What is retropharyngeal fluid?

Fluid collections in the retropharyngeal space (RPS) result from a wide spectrum of diseases, including retropharyngeal abscess, cervical osteomyelitis, and calcific tendinitis of the longus colli muscle.

How is retropharyngeal abscess diagnosis?

A doctor usually can diagnose a retropharyngeal abscess based on symptoms and by examining a child’s mouth, throat, and neck. If a retropharyngeal abscess seems likely, the child should see an ear, nose, and throat (ENT) specialist. Blood tests, X-rays, or a CT scan can help doctors make the diagnosis.

When should you suspect a retropharyngeal abscess?

A doctor suspects a retropharyngeal abscess in children who have a severe, unexplained sore throat, a stiff neck, and noisy breathing. X-rays and computed tomography (CT) scans of the neck can confirm the diagnosis.

What causes retropharyngeal edema?

Retropharyngeal edema is the presence of nonpurulent fluid in the retropharyngeal space. The accumulation of fluid is thought to be due to altered lymphatic drainage or excess lymph production. There are multiple causes of retropharyngeal edema, including radiotherapy, internal jugular vein (IJV) thrombosis (Figs.

What is the retropharyngeal space?

The retropharyngeal space (RPS) is an anatomical region that spans from the base of the skull to the mediastinum. Its location is anterior to the prevertebral muscles and posterior to the pharynx and esophagus.

What is the difference between retropharyngeal and parapharyngeal abscess?

Two main types of deep abscesses within the neck are parapharygeal abscess which is infection and accumulation of purulent discharge within the parapharyngeal space and retropharyngeal abscess which is infection and accumulation of purulent discharge within the retropharyngeal space.

What bacteria causes retropharyngeal abscesses?

Retropharyngeal abscesses are often polymicrobial infections. Bacteria that commonly contribute to these infections include Group A Streptococcus pyogenes, Staphylococcus aureus, Fusobacterium, Haemophilus species, and other respiratory anaerobic organisms.

Which is the most serious complication of acute retropharyngeal abscess?

Without proper treatment, retropharyngeal abscesses can lead to upper airway obstruction and asphyxiation.

Is retropharyngeal abscess an emergency?

Retropharyngeal abscess (RPA) is an ENT emergency due to the possibility of life-threatening airway complications. Patients with RPA typically have localized symptoms of dysphagia, voice changes, odynophagia, trismus, and neck/jaw pain. Generalized symptoms of fever, chills, and loss of appetite may be present as well.

Is retropharyngeal life threatening?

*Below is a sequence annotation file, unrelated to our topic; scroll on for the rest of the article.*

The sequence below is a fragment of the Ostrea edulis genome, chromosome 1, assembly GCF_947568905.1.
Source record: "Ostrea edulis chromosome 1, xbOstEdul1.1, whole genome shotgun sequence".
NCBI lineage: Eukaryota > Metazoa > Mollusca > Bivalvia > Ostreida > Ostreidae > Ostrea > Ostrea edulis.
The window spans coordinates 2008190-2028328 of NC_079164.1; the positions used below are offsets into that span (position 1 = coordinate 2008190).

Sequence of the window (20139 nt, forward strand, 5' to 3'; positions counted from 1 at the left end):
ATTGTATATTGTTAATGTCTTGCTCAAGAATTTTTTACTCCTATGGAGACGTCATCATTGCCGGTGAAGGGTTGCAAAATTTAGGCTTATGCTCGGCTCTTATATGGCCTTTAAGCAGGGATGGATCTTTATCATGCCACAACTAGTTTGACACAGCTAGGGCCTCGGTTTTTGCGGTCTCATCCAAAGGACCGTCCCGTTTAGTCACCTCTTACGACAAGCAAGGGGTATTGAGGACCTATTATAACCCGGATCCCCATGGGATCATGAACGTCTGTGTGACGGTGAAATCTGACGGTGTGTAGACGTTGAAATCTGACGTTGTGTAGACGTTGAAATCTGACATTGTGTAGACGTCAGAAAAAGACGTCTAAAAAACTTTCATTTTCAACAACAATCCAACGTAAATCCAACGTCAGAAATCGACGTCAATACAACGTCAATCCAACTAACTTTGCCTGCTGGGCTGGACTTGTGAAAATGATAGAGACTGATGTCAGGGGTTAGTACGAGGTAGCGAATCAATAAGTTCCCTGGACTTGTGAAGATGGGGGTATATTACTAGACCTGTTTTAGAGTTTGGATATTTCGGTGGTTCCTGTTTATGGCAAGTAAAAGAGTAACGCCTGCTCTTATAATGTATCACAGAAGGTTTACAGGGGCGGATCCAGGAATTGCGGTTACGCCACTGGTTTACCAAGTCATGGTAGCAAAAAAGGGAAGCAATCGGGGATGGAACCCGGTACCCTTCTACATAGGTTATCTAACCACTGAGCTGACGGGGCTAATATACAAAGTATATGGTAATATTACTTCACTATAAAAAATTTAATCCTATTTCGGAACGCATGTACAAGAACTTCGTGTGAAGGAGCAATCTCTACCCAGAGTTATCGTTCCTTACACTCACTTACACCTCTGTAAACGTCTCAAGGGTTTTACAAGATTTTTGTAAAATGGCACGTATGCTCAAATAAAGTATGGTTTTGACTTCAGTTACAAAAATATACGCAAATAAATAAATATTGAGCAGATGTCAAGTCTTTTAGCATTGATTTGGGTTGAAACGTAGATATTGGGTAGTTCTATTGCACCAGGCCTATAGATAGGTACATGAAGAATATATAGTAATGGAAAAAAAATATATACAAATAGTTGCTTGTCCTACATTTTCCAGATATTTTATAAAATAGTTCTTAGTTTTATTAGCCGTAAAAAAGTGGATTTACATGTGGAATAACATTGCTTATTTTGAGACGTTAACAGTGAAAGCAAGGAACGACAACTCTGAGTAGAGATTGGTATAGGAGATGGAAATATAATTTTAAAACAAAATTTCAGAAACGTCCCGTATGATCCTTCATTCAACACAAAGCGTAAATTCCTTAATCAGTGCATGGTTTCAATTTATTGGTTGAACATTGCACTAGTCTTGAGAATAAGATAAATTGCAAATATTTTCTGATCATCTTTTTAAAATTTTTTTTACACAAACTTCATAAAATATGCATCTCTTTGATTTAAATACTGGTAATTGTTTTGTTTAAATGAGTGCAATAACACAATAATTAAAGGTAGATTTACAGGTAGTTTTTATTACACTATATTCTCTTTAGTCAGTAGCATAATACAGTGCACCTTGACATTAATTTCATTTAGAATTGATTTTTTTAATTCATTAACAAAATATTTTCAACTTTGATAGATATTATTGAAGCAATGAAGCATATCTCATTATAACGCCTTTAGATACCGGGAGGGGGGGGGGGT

Retropharyngeal abscess is a collection of pus in the tissues in the back of the throat. It can be a life-threatening medical condition.

What lymph nodes drain into retropharyngeal space?

Retropharyngeal lymph nodes
Lymphatics of pharynx. (Retropharyngeal lymph nodes labeled at center top.)
System Lymphatic system
Drains to superior deep cervical lymph nodes

How can you tell the difference between Peritonsillar abscess and retropharyngeal abscess?

A peritonsillar abscess is a localized infection (pus) involving the tonsils. Retropharyngeal ab- scesses occur in the back of the throat. Although these two infections have some differing symp- toms, both usually cause fever, sore throat, and dif- ficulty eating.

Do radiologists diagnose fluid in the retropharyngeal space?

Since physicians in various clinical departments are involved in the care of a patient with a fluid collection in the RPS, radiologists are required to differentiate the etiology and to recommend referral to the appropriate department. None. Multiplanar CT and MRI of collections in the retropharyngeal space: is it an abscess?

What does the retropharyngeal space look like on a CT scan?

CT/MRI. The retropharyngeal space appears as a small, roughly rectangular space on axial imaging, wider in the mediolateral dimension and thinner in the anteroposterior dimension. As fatty areolar tissue is the main component of the retropharyngeal space, it has a density consistent with fat on CT and a signal consistent with fat on MRI.

Does retropharyngeal hematoma show up on CT?

Retropharyngeal hematoma—importance of careful observation on CT and MRI Retropharyngeal hematoma occurs in trauma, rupture of the carotid artery, foreign body ingestion, hemorrhagic complication with anticoagulation, and cerebral angiography [4].

What is retropharyngeal fluid collection (RPS)?

Fluid collection in the retropharyngeal space (RPS) is a manifestation of various diseases, which are treated by physicians in different clinical departments.